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Least Terns Evicted for More Fair Parking; Del Mar Council Irate

TIMES STAFF WRITER

Endangered least terns were turned out of their designated nesting area on the Del Mar Fairgrounds last weekend to make way for more parking when the annual county fair opens Friday.

The eviction, “begun on late Friday afternoon, after offices were closed and there could be no phone communication,” according to Del Mar Mayor Jan McMillan, caught city officials off-guard when a barrage of calls from irate constituents came in.

“All of us on the (City) Council were barraged with calls from our constituents asking what was going on, and we simply could not give them answers,” McMillan said in a curt letter to Fair Board directors. “On Monday we discovered a reference to this project on the agenda of today’s (Tuesday’s) board meeting, but we do not consider this timely and courteous notice.”

Jan Anton, Fair Board president, tried to smooth ruffled feathers at the Tuesday board session, but Del Mar Councilwoman Gay Hugo was having none of it.

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She said Del Mar plans to pursue the issue and the manner in which it was handled.

Hugo, a member of a city-fairgrounds liaison group formed to ease the often-stormy relations between the two agencies, said, “I don’t know how this thing fell between the cracks.”

Despite opposition from the city of Del Mar, the Fair Board reached agreement Tuesday with the state Department of Fish and Game to provide another five-acre nesting site in exchange for bulldozing the wetlands for additional parking. The new nesting area is near the San Dieguito River mouth.

The agreement, signed after work began on the weekend, calls for fencing the site, removing vegetation if necessary and providing at least 20 least tern decoys to make the displaced birds feel at home.

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Both the fairgrounds and the San Dieguito Lagoon are within the Del Mar city limits.

Don Coordt, president of the San Dieguito Lagoon Committee, said the new site “is very inappropriate.” It lies on sandy ground between the Santa Fe railroad tracks and the Old Highway 101 bridges near the beach and, “until the last four years of drought, was under water most of the time.”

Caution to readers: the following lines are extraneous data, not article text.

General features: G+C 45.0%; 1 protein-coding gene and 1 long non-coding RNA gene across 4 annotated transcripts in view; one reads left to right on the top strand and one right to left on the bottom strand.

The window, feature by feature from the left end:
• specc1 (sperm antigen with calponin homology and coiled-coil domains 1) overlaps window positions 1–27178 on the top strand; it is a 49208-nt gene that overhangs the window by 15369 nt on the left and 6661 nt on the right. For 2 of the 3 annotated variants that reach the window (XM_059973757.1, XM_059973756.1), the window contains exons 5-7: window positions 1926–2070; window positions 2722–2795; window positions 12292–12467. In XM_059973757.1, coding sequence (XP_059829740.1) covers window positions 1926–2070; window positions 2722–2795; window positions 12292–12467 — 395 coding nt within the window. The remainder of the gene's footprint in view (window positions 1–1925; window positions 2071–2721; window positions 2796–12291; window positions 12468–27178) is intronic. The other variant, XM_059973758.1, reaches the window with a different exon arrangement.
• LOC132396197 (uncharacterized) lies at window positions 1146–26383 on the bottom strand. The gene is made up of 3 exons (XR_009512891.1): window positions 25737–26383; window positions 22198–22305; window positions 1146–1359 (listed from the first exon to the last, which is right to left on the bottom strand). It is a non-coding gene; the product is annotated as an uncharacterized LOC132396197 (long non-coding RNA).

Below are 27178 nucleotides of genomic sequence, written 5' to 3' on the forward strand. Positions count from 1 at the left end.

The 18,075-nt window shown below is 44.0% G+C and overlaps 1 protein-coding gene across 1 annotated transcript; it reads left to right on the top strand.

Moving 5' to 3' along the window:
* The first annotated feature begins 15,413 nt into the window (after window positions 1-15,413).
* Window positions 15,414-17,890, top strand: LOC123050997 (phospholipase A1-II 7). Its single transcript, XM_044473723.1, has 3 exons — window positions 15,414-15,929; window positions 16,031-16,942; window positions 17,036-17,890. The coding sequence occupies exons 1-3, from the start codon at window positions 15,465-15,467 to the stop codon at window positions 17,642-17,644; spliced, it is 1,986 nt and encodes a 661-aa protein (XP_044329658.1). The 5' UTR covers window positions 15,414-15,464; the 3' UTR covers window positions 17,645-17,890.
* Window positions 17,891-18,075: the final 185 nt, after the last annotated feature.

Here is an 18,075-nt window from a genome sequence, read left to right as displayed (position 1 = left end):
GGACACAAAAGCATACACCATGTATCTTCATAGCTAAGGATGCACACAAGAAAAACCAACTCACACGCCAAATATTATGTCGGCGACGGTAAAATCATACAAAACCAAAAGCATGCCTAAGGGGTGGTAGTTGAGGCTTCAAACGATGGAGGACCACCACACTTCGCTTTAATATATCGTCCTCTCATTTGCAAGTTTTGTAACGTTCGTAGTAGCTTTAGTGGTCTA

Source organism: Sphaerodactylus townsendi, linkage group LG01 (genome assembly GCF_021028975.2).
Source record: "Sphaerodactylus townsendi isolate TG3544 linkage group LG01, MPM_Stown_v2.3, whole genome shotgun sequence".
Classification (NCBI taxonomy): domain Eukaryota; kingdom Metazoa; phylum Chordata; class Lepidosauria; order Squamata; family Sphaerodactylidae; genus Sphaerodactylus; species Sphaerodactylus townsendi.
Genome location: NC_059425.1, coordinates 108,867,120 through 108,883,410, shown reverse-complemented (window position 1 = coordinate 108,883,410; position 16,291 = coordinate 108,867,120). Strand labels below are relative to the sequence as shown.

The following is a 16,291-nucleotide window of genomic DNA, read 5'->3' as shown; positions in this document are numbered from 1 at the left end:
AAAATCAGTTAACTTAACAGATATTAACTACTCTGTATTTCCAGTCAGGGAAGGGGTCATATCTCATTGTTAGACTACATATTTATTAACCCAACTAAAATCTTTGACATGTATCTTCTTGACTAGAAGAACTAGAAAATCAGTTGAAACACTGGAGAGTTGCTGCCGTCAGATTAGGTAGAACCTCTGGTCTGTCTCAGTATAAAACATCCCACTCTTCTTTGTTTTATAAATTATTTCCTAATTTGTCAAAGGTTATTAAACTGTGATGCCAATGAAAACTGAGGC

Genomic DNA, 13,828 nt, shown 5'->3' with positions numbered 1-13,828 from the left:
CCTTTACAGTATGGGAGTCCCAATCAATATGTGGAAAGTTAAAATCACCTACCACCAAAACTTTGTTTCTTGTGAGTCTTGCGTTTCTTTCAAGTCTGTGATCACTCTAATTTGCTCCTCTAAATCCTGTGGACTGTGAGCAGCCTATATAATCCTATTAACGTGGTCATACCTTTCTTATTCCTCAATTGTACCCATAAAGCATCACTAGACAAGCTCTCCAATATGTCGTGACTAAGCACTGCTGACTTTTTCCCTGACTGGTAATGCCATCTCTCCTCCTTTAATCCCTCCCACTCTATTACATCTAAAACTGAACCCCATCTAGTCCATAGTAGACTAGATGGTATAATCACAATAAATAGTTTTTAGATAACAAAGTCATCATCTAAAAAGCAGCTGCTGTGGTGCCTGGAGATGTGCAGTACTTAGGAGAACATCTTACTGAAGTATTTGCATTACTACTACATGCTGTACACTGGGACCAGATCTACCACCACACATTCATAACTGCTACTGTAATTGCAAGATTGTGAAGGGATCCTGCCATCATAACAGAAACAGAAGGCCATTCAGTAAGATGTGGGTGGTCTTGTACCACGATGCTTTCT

Both Coordt and Hugo criticized removing the former nesting site in the middle of the least tern nesting season, which runs from April through August.

Anton said that Del Mar critics “are talking to the wrong people when they complain to us.”

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State fish and game officials approved the site and are in charge of it, Anton said, “although they will probably come to us when they find out that it will cost them money.”

In 1984, in order to build a tunnel from the Del Mar Racetrack grandstand to the infield, the Fair Board was required by the state Coastal Commission to set aside a least tern nesting area on the fairgrounds. The site chosen was a 4.5-acre point of land next to the San Dieguito River in an overflow parking lot.

“We have been trying to find another place for it for five years,” Anton said. “We need the parking spaces.”

Anton said a berm separating the nesting site from the rest of the parking lot had been bulldozed over the weekend and about four acres of the site had been prepared for parking by work crews. The area can hold 600 cars, and with twice-a-day visitor turnover, will provide an additional 1,200 parking spaces a day for fairgoers, he said.

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Asked if any least terns or nests had been spotted during the grading, Anton said, “Not to my knowledge.” Roger Vitaich, fairgrounds general manager, said that when state fish and game officials approved the alternate nesting area, “they didn’t tell us we had to wait until September,” the end of the tern nesting season, to bulldoze the area.

He also said the city was notified in agendas for Tuesday’s Fair Board meeting, which he said are delivered to Del Mar City Council members in advance of the meeting.

On Page 86 of the 125-page agenda, the “conservation easement” is discussed and a staff recommendation to approve the alternate site and to sign the agreement is included. The agreement, which was not approved by the Fair Board until Tuesday, provides for removal of an existing fence and regrading of the present site, “prior to this year’s fair.”

Mayor McMillan, in her letter to the Fair Board, proposed a meeting of the various agencies before the new nesting area is established. Fair Board members said they consider the matter closed.

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